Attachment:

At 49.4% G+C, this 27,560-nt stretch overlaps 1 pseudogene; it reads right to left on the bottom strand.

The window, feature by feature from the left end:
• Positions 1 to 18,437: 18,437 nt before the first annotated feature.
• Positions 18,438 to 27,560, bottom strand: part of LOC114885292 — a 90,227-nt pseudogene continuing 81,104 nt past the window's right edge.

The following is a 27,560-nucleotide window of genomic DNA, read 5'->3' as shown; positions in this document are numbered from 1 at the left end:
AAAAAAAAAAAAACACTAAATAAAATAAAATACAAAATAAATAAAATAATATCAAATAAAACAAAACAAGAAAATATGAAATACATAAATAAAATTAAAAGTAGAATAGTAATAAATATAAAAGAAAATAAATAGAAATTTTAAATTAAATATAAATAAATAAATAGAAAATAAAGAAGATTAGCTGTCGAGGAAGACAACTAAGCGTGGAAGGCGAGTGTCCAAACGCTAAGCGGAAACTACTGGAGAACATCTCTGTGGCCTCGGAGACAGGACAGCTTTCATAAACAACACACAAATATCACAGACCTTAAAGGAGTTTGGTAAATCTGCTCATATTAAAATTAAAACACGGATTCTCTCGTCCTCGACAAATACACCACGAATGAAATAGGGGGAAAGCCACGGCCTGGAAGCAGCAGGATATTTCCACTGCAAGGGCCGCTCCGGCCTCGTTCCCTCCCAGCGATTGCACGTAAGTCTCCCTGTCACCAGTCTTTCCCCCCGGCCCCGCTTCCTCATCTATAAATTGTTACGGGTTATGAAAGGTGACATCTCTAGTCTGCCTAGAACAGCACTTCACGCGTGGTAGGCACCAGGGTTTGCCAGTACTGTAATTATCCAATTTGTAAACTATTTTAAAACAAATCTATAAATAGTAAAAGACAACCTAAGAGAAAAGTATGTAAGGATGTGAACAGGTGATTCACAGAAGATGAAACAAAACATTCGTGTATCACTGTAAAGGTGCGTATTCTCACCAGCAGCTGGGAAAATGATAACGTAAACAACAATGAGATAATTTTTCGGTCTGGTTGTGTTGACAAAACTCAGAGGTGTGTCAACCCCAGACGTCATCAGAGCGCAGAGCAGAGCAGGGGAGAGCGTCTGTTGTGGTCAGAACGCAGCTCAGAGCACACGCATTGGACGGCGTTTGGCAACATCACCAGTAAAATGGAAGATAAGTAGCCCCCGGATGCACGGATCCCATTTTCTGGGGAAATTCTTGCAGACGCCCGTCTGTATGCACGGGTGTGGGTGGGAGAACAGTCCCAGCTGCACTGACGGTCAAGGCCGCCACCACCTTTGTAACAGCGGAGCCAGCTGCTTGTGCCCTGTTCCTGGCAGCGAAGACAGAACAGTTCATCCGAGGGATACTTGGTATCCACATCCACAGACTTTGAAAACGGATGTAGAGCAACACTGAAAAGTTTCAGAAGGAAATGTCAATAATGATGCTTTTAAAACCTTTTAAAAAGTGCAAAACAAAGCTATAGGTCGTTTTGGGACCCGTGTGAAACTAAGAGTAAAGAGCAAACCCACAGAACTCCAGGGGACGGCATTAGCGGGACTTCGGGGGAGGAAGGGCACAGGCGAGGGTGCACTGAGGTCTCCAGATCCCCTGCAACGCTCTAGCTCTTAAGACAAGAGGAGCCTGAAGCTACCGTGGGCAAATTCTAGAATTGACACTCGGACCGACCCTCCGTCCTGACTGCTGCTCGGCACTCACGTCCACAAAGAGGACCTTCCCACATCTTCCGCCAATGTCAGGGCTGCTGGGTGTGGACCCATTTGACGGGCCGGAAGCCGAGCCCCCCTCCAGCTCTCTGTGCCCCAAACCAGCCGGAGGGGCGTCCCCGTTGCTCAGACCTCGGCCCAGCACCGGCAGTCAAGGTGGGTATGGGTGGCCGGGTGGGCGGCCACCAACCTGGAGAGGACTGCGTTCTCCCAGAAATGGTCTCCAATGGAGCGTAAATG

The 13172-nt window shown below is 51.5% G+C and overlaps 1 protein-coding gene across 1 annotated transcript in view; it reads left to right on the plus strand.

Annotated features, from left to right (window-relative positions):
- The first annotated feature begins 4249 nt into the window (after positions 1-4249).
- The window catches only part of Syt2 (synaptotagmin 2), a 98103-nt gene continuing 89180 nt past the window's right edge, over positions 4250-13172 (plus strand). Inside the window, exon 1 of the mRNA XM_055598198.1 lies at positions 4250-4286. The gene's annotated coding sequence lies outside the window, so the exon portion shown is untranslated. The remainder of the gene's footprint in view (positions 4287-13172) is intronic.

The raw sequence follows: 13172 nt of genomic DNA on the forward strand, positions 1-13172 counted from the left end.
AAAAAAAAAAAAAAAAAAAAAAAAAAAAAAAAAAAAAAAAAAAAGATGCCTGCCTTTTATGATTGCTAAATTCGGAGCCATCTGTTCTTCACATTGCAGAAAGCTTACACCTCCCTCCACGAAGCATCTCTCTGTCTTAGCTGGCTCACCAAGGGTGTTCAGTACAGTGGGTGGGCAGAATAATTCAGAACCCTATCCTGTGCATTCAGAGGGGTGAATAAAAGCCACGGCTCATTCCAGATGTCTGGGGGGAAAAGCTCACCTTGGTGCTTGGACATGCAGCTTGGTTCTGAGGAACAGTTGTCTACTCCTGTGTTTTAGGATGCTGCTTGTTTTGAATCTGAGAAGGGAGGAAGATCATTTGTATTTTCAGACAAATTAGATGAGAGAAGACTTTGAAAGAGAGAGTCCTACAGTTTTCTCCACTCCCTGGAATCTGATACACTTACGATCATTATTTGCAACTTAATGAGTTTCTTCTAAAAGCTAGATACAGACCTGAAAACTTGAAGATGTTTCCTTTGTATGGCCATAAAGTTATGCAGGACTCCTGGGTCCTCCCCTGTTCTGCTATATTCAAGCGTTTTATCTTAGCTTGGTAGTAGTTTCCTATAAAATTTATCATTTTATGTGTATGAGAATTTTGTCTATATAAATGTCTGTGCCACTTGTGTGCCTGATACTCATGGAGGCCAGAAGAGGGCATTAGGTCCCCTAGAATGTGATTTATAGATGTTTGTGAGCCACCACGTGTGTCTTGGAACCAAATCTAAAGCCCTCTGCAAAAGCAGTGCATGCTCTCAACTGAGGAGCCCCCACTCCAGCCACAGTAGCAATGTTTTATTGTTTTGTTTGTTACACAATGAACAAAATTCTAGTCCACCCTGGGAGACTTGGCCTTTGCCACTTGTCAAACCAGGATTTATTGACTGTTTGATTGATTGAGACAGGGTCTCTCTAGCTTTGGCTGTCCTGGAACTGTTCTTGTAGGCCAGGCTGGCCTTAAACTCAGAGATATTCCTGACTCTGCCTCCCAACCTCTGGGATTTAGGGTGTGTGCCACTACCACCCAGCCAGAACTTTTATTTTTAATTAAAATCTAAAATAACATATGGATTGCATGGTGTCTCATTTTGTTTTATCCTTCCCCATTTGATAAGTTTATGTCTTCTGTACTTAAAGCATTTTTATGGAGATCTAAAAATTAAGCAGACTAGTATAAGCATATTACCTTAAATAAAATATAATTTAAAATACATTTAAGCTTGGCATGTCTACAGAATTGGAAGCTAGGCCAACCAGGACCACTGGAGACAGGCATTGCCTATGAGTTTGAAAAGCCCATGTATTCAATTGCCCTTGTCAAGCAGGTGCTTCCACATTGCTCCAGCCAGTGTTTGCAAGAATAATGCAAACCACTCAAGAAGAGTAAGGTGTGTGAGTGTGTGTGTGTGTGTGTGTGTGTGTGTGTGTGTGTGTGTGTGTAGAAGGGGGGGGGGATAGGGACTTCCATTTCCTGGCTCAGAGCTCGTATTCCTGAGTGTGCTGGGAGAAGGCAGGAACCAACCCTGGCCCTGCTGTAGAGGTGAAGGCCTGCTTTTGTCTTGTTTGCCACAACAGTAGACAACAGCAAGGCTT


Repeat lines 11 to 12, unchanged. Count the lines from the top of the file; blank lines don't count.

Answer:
The raw sequence follows: 13172 nt of genomic DNA on the forward strand, positions 1-13172 counted from the left end.
AAAAAAAAAAAAAAAAAAAAAAAAAAAAAAAAAAAAAAAAAAAAGATGCCTGCCTTTTATGATTGCTAAATTCGGAGCCATCTGTTCTTCACATTGCAGAAAGCTTACACCTCCCTCCACGAAGCATCTCTCTGTCTTAGCTGGCTCACCAAGGGTGTTCAGTACAGTGGGTGGGCAGAATAATTCAGAACCCTATCCTGTGCATTCAGAGGGGTGAATAAAAGCCACGGCTCATTCCAGATGTCTGGGGGGAAAAGCTCACCTTGGTGCTTGGACATGCAGCTTGGTTCTGAGGAACAGTTGTCTACTCCTGTGTTTTAGGATGCTGCTTGTTTTGAATCTGAGAAGGGAGGAAGATCATTTGTATTTTCAGACAAATTAGATGAGAGAAGACTTTGAAAGAGAGAGTCCTACAGTTTTCTCCACTCCCTGGAATCTGATACACTTACGATCATTATTTGCAACTTAATGAGTTTCTTCTAAAAGCTAGATACAGACCTGAAAACTTGAAGATGTTTCCTTTGTATGGCCATAAAGTTATGCAGGACTCCTGGGTCCTCCCCTGTTCTGCTATATTCAAGCGTTTTATCTTAGCTTGGTAGTAGTTTCCTATAAAATTTATCATTTTATGTGTATGAGAATTTTGTCTATATAAATGTCTGTGCCACTTGTGTGCCTGATACTCATGGAGGCCAGAAGAGGGCATTAGGTCCCCTAGAATGTGATTTATAGATGTTTGTGAGCCACCACGTGTGTCTTGGAACCAAATCTAAAGCCCTCTGCAAAAGCAGTGCATGCTCTCAACTGAGGAGCCCCCACTCCAGCCACAGTAGCAATGTTTTATTGTTTTGTTTGTTACACAATGAACAAAATTCTAGTCCACCCTGGGAGACTTGGCCTTTGCCACTTGTCAAACCAGGATTTATTGACTGTTTGATTGATTGAGACAGGGTCTCTCTAGCTTTGGCTGTCCTGGAACTGTTCTTGTAGGCCAGGCTGGCCTTAAACTCAGAGATATTCCTGACTCTGCCTCCCAACCTCTGGGATTTAGGGTGTGTGCCACTACCACCCAGCCAGAACTTTTATTTTTAATTAAAATCTAAAATAACATATGGATTGCATGGTGTCTCATTTTGTTTTATCCTTCCCCATTTGATAAGTTTATGTCTTCTGTACTTAAAGCATTTTTATGGAGATCTAAAAATTAAGCAGACTAGTATAAGCATATTACCTTAAATAAAATATAATTTAAAATACATTTAAGCTTGGCATGTCTACAGAATTGGAAGCTAGGCCAACCAGGACCACTGGAGACAGGCATTGCCTATGAGTTTGAAAAGCCCATGTATTCAATTGCCCTTGTCAAGCAGGTGCTTCCACATTGCTCCAGCCAGTGTTTGCAAGAATAATGCAAACCACTCAAGAAGAGTAAGGTGTGTGAGTGTGTGTGTGTGTGTGTGTGTGTGTGTGTGTGTGTGTGTGTGTAGAAGGGGGGGGGGATAGGGACTTCCATTTCCTGGCTCAGAGCTCGTATTCCTGAGTGTGCTGGGAGAAGGCAGGAACCAACCCTGGCCCTGCTGTAGAGGTGAAGGCCTGCTTTTGTCTTGTTTGCCACAACAGTAGACAACAGCAAGGCTT